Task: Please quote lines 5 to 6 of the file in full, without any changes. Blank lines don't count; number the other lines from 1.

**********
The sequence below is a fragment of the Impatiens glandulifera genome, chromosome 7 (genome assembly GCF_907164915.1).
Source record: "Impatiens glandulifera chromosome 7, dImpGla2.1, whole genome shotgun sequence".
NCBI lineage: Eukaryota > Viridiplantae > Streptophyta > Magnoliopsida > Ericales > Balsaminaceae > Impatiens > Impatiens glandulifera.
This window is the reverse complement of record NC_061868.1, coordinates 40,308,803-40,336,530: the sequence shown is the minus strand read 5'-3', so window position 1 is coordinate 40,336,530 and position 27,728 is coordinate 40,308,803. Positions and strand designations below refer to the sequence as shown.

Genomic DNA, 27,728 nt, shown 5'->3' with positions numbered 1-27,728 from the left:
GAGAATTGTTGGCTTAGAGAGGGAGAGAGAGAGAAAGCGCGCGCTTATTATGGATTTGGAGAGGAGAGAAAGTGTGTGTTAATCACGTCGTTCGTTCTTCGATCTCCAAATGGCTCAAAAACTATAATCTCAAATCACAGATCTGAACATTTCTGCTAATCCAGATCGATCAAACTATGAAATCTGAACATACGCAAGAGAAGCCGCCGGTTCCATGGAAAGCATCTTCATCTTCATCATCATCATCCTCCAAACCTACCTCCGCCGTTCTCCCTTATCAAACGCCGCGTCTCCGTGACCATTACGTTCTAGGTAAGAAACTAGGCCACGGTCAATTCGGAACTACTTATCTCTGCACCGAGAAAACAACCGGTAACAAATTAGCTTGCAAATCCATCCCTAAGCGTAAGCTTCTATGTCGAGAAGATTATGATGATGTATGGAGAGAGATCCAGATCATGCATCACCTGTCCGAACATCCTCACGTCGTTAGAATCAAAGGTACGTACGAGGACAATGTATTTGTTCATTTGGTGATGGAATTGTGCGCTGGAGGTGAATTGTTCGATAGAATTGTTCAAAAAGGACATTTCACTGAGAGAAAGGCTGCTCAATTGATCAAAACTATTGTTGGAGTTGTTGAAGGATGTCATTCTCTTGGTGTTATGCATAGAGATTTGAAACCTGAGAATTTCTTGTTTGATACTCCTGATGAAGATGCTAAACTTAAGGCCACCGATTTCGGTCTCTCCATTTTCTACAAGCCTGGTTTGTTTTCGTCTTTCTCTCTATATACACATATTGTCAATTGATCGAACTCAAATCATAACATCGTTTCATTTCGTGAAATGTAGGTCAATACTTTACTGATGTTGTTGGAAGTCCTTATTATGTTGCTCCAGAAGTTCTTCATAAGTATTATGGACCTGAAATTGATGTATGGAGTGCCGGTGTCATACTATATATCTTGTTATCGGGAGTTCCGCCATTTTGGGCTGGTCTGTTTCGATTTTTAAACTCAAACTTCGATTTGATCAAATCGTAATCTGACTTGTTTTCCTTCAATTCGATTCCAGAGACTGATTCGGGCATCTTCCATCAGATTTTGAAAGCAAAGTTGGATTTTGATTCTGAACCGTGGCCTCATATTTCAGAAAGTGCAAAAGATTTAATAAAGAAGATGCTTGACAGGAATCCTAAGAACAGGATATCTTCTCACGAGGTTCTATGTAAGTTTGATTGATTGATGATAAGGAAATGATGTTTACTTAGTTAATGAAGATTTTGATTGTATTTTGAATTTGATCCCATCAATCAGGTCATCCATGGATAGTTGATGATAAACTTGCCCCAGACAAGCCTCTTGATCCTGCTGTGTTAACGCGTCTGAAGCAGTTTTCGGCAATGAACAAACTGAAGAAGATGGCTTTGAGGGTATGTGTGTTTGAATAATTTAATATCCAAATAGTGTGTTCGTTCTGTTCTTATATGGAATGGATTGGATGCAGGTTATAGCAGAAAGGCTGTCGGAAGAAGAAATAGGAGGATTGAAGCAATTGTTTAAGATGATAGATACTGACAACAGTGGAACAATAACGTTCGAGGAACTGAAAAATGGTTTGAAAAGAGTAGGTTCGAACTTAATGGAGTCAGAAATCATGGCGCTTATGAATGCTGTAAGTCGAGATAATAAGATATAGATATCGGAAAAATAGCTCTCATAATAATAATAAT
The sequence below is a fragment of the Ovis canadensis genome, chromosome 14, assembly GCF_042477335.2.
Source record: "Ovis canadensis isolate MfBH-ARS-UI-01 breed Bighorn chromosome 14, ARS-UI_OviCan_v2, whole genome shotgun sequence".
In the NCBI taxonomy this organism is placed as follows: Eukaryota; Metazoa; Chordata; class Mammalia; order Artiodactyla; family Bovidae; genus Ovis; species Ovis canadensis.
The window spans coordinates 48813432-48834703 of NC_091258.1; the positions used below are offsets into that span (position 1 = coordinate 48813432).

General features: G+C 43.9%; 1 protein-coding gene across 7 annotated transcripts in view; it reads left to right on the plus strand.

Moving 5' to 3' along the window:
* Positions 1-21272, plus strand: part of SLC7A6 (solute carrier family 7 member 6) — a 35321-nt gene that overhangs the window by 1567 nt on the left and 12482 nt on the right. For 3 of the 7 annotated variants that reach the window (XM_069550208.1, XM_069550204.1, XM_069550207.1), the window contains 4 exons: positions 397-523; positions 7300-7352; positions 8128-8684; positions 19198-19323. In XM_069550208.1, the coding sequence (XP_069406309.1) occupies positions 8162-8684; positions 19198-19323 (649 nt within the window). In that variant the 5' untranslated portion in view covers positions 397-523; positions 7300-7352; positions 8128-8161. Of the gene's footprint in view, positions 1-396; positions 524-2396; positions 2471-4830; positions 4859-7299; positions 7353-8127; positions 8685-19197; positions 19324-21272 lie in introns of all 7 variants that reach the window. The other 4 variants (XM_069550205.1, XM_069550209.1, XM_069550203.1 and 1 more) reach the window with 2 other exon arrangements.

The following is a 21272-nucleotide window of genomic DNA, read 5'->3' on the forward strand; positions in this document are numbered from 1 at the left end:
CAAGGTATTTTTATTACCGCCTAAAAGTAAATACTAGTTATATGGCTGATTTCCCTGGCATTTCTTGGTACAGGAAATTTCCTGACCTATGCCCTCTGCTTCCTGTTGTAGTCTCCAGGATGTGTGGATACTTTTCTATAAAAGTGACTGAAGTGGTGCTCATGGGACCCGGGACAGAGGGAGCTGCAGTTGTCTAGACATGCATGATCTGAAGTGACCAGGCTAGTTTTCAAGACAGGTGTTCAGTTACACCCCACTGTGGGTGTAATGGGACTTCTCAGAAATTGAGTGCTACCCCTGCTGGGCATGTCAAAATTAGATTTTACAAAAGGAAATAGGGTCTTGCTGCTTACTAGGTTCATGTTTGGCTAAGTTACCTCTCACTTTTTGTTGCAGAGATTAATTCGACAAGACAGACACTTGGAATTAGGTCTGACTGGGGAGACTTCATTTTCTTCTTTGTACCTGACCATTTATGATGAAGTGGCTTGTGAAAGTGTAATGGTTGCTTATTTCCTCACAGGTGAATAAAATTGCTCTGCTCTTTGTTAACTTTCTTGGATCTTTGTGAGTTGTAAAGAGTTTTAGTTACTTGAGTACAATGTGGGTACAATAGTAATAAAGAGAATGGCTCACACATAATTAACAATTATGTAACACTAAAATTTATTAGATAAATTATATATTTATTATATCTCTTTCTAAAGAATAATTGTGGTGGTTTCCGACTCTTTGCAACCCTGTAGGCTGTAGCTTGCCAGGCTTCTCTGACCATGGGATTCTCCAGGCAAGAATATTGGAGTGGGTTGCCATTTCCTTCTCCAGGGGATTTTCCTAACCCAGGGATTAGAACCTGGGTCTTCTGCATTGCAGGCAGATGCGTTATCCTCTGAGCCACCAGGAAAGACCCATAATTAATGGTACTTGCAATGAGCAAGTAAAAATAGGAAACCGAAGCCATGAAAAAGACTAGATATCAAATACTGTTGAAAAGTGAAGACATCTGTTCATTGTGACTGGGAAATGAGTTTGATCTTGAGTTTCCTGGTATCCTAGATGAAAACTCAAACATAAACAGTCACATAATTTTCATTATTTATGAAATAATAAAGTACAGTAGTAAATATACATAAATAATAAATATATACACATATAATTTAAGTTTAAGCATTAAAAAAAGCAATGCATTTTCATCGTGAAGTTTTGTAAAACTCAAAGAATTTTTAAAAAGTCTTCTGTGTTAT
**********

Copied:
Genomic DNA, 27,728 nt, shown 5'->3' with positions numbered 1-27,728 from the left:
GAGAATTGTTGGCTTAGAGAGGGAGAGAGAGAGAAAGCGCGCGCTTATTATGGATTTGGAGAGGAGAGAAAGTGTGTGTTAATCACGTCGTTCGTTCTTCGATCTCCAAATGGCTCAAAAACTATAATCTCAAATCACAGATCTGAACATTTCTGCTAATCCAGATCGATCAAACTATGAAATCTGAACATACGCAAGAGAAGCCGCCGGTTCCATGGAAAGCATCTTCATCTTCATCATCATCATCCTCCAAACCTACCTCCGCCGTTCTCCCTTATCAAACGCCGCGTCTCCGTGACCATTACGTTCTAGGTAAGAAACTAGGCCACGGTCAATTCGGAACTACTTATCTCTGCACCGAGAAAACAACCGGTAACAAATTAGCTTGCAAATCCATCCCTAAGCGTAAGCTTCTATGTCGAGAAGATTATGATGATGTATGGAGAGAGATCCAGATCATGCATCACCTGTCCGAACATCCTCACGTCGTTAGAATCAAAGGTACGTACGAGGACAATGTATTTGTTCATTTGGTGATGGAATTGTGCGCTGGAGGTGAATTGTTCGATAGAATTGTTCAAAAAGGACATTTCACTGAGAGAAAGGCTGCTCAATTGATCAAAACTATTGTTGGAGTTGTTGAAGGATGTCATTCTCTTGGTGTTATGCATAGAGATTTGAAACCTGAGAATTTCTTGTTTGATACTCCTGATGAAGATGCTAAACTTAAGGCCACCGATTTCGGTCTCTCCATTTTCTACAAGCCTGGTTTGTTTTCGTCTTTCTCTCTATATACACATATTGTCAATTGATCGAACTCAAATCATAACATCGTTTCATTTCGTGAAATGTAGGTCAATACTTTACTGATGTTGTTGGAAGTCCTTATTATGTTGCTCCAGAAGTTCTTCATAAGTATTATGGACCTGAAATTGATGTATGGAGTGCCGGTGTCATACTATATATCTTGTTATCGGGAGTTCCGCCATTTTGGGCTGGTCTGTTTCGATTTTTAAACTCAAACTTCGATTTGATCAAATCGTAATCTGACTTGTTTTCCTTCAATTCGATTCCAGAGACTGATTCGGGCATCTTCCATCAGATTTTGAAAGCAAAGTTGGATTTTGATTCTGAACCGTGGCCTCATATTTCAGAAAGTGCAAAAGATTTAATAAAGAAGATGCTTGACAGGAATCCTAAGAACAGGATATCTTCTCACGAGGTTCTATGTAAGTTTGATTGATTGATGATAAGGAAATGATGTTTACTTAGTTAATGAAGATTTTGATTGTATTTTGAATTTGATCCCATCAATCAGGTCATCCATGGATAGTTGATGATAAACTTGCCCCAGACAAGCCTCTTGATCCTGCTGTGTTAACGCGTCTGAAGCAGTTTTCGGCAATGAACAAACTGAAGAAGATGGCTTTGAGGGTATGTGTGTTTGAATAATTTAATATCCAAATAGTGTGTTCGTTCTGTTCTTATATGGAATGGATTGGATGCAGGTTATAGCAGAAAGGCTGTCGGAAGAAGAAATAGGAGGATTGAAGCAATTGTTTAAGATGATAGATACTGACAACAGTGGAACAATAACGTTCGAGGAACTGAAAAATGGTTTGAAAAGAGTAGGTTCGAACTTAATGGAGTCAGAAATCATGGCGCTTATGAATGCTGTAAGTCGAGATAATAAGATATAGATATCGGAAAAATAGCTCTCATAATAATAATAAT